Leonardo Helicopters could transfer final assembly of the AgustaWestland AW149 to its Yeovil plant, if the UK selects the type – or a modified version of it – for any future medium-class rotorcraft acquisition.
In July 2016, the manufacturer and the UK Ministry of Defence renewed of a strategic partnership agreement (SPA), including a commitment to begin early definition work on a future medium-weight, vertical-lift platform.
Envisaged as a replacement for the Royal Air Force’s fleet of Airbus Helicopters Puma HC2s, which are due to retire in 2025, the requirement could also encompass replacement of the heavier AW101 Merlin HM2 and HC4/4As operated by the Royal Navy in 2035.
Daniele Romiti, managing director of Leonardo Helicopters, says that if it is eventually chosen by the MoD, AW149 production could be transferred to Yeovil from its plant in Vergiate, Italy.
“The AW149 if selected by the UK [armed forces] eventually could be a way to sell the AW149 abroad. My interest would be putting the AW149 build line in Yeovil.”
However, such a move would only make sense “if you have numbers”, he cautions. “I’m not saying that the numbers have to come only from the UK government, but when the UK government selects that, it is going to be a strong push for export sales.”
But he notes that it is “difficult to sell a military product abroad if your country has not selected it”.
Romiti is keen to set the parameters for any future programme, observing that a new design, or even modification of an existing platform, could take four to five years to complete.
A future sale to the UK would solve two problems for Leonardo Helicopters: it would establish a marquee customer for the AW149 and secure work for Yeovil in the longer term.
Launched in 2006 and first flown in 2009, the AW149 has struggled for sales – with its only order a five-unit deal with an undisclosed customer, which Flight Fleets Analyzer identifies as the Royal Thai Army.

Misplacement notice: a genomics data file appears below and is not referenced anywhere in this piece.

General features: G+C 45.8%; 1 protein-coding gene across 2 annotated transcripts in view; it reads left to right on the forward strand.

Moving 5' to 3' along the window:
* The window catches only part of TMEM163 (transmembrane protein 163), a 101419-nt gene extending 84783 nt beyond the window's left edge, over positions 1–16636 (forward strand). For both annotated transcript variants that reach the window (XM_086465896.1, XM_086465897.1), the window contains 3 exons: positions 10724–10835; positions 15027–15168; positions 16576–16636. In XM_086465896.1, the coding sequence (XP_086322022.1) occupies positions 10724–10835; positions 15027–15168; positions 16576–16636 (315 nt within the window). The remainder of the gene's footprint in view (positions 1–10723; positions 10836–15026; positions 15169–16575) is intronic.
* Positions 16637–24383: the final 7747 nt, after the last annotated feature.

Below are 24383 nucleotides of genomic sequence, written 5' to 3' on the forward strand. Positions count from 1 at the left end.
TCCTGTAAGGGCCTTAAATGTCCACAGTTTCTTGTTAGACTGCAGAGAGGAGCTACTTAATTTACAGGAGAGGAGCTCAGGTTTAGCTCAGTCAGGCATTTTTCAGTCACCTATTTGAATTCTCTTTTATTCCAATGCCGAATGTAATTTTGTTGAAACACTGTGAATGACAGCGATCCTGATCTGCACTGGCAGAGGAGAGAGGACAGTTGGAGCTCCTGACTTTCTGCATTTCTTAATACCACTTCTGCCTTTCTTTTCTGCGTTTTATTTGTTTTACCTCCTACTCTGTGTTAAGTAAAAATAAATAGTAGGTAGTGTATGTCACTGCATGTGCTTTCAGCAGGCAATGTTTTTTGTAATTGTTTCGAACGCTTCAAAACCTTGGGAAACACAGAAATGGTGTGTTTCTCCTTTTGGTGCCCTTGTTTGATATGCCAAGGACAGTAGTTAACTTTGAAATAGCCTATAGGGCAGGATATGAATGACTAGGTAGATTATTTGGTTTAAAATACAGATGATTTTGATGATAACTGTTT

Meanwhile, the Yeovil plant needs a long-term programme to secure final assembly work once the current contracts for the AW159 Wildcat and AW101 are completed.
Although Leonardo Helicopters had hoped the Somerset site would become a centre of excellence for search and rescue (SAR) AW189s, a lack of orders beyond 11 for Bristow Helicopters in the UK has put paid to this in the short term; although Romiti refuses to rule out some future SAR work, it is entirely dependent on volumes, he says.
In the interim, the focus at Yeovil seems to lie elsewhere. In February 2017, the MoD awarded Leonardo Helicopters a two-year capability demonstration contract covering the development of rotary-wing unmanned air vehicles.
“I hope the UK will be taking more and more ownership of what we have put inside the SPA. The goal was to go ahead in unmanned rotary applications,” says Romiti, who sees potential for domestic orders, plus interest from other nations.
“The key is to develop this programme. If I have to give priority, I would focus the Yeovil site to look at these new applications. It is vital to us to have a product in this area. There is a potential European application for unmanned rotorcraft,” he says.